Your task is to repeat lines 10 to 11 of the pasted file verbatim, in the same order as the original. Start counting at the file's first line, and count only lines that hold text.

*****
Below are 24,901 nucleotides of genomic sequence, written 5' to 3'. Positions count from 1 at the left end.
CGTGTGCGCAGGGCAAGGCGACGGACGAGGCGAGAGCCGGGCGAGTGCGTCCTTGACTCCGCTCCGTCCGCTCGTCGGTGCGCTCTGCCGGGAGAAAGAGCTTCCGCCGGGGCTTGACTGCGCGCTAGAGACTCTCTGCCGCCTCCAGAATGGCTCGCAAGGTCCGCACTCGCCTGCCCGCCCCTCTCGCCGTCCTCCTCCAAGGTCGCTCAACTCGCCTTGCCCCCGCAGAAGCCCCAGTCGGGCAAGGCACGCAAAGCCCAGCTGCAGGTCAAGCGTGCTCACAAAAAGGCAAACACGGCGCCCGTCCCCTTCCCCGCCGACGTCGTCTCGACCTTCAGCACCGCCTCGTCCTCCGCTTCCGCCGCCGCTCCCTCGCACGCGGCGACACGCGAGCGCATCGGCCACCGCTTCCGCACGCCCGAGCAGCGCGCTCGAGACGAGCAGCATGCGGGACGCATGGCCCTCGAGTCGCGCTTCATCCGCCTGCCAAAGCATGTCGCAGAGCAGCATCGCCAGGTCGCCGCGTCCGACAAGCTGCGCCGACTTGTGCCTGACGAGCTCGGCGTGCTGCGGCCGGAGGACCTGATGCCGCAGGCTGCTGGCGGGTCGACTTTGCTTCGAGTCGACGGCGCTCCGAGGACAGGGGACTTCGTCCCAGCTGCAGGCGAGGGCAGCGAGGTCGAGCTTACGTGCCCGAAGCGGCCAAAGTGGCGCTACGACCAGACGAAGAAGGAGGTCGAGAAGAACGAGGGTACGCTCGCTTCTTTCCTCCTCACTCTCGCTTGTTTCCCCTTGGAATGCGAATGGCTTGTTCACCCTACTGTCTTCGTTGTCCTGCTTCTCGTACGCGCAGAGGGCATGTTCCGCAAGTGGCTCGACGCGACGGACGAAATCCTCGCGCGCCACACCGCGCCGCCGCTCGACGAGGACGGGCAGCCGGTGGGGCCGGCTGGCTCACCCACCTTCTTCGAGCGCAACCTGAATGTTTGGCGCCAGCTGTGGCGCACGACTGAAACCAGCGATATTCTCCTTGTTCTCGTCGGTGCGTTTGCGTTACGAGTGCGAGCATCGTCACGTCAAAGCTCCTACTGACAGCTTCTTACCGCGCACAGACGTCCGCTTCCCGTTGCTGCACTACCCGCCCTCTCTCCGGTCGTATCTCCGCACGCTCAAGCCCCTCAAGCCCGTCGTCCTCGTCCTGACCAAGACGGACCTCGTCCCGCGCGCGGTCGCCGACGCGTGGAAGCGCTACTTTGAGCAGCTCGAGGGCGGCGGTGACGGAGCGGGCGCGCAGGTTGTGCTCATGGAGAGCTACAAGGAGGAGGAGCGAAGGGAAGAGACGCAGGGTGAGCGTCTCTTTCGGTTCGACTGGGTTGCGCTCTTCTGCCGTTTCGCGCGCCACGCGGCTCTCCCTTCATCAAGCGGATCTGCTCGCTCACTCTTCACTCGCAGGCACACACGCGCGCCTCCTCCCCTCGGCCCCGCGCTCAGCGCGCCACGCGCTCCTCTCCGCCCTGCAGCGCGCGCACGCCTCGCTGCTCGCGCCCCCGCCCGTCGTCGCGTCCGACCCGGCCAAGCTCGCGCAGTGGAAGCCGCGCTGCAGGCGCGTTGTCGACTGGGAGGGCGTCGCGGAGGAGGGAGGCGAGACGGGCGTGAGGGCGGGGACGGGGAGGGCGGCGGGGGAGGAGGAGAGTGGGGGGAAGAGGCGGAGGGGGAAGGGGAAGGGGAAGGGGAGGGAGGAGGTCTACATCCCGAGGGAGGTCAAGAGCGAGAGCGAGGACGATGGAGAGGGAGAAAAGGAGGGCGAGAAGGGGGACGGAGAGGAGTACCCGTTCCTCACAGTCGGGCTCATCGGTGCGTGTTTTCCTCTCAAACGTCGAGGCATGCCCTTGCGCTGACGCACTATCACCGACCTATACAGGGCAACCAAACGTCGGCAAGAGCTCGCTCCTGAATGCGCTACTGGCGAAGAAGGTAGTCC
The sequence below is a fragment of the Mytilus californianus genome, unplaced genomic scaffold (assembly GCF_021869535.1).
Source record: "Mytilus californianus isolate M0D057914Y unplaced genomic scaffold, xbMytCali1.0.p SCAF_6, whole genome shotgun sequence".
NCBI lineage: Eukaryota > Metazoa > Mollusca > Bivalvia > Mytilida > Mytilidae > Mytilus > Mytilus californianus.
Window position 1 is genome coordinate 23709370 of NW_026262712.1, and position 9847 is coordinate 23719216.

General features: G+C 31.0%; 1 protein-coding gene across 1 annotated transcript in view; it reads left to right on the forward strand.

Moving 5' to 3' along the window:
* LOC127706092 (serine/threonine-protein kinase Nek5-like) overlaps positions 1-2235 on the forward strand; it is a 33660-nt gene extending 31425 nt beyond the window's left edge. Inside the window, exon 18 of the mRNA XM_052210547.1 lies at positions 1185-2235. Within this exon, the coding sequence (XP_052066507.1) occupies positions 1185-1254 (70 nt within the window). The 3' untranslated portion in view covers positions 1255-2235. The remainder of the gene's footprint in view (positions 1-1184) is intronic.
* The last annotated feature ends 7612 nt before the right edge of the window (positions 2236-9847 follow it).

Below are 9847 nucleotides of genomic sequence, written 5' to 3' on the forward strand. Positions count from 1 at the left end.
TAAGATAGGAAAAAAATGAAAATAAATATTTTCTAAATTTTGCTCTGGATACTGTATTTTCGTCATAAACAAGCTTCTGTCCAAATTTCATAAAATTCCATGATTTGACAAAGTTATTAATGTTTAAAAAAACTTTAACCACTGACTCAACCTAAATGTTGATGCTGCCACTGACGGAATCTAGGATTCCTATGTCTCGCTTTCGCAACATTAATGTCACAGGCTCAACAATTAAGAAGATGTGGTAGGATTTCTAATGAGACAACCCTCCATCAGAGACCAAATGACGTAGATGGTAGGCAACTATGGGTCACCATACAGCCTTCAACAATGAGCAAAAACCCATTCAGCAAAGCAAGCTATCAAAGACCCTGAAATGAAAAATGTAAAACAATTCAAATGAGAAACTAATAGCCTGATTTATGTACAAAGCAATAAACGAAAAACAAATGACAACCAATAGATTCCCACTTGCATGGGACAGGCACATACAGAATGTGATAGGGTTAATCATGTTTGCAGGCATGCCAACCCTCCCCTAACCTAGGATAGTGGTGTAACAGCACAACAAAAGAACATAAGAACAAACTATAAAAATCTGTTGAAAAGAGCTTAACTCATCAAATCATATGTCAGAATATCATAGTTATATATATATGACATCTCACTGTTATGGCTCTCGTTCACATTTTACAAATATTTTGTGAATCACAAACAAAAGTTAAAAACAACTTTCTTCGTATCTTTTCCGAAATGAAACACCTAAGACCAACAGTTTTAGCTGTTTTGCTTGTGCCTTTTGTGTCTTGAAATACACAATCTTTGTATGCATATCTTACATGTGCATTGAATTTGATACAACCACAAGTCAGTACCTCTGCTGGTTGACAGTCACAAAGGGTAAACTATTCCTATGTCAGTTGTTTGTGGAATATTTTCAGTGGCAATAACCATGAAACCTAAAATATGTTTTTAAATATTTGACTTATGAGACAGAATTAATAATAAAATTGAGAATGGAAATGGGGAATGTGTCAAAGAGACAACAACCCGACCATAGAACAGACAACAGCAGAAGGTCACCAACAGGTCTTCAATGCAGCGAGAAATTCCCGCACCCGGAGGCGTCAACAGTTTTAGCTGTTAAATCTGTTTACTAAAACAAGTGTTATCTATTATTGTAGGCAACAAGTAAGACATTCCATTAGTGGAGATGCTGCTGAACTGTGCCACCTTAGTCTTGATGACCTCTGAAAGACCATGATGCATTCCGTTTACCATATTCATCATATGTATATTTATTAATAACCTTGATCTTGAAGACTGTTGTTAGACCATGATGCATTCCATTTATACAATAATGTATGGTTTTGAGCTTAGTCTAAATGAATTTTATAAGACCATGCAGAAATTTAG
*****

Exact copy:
* The last annotated feature ends 7612 nt before the right edge of the window (positions 2236-9847 follow it).

Below are 9847 nucleotides of genomic sequence, written 5' to 3' on the forward strand. Positions count from 1 at the left end.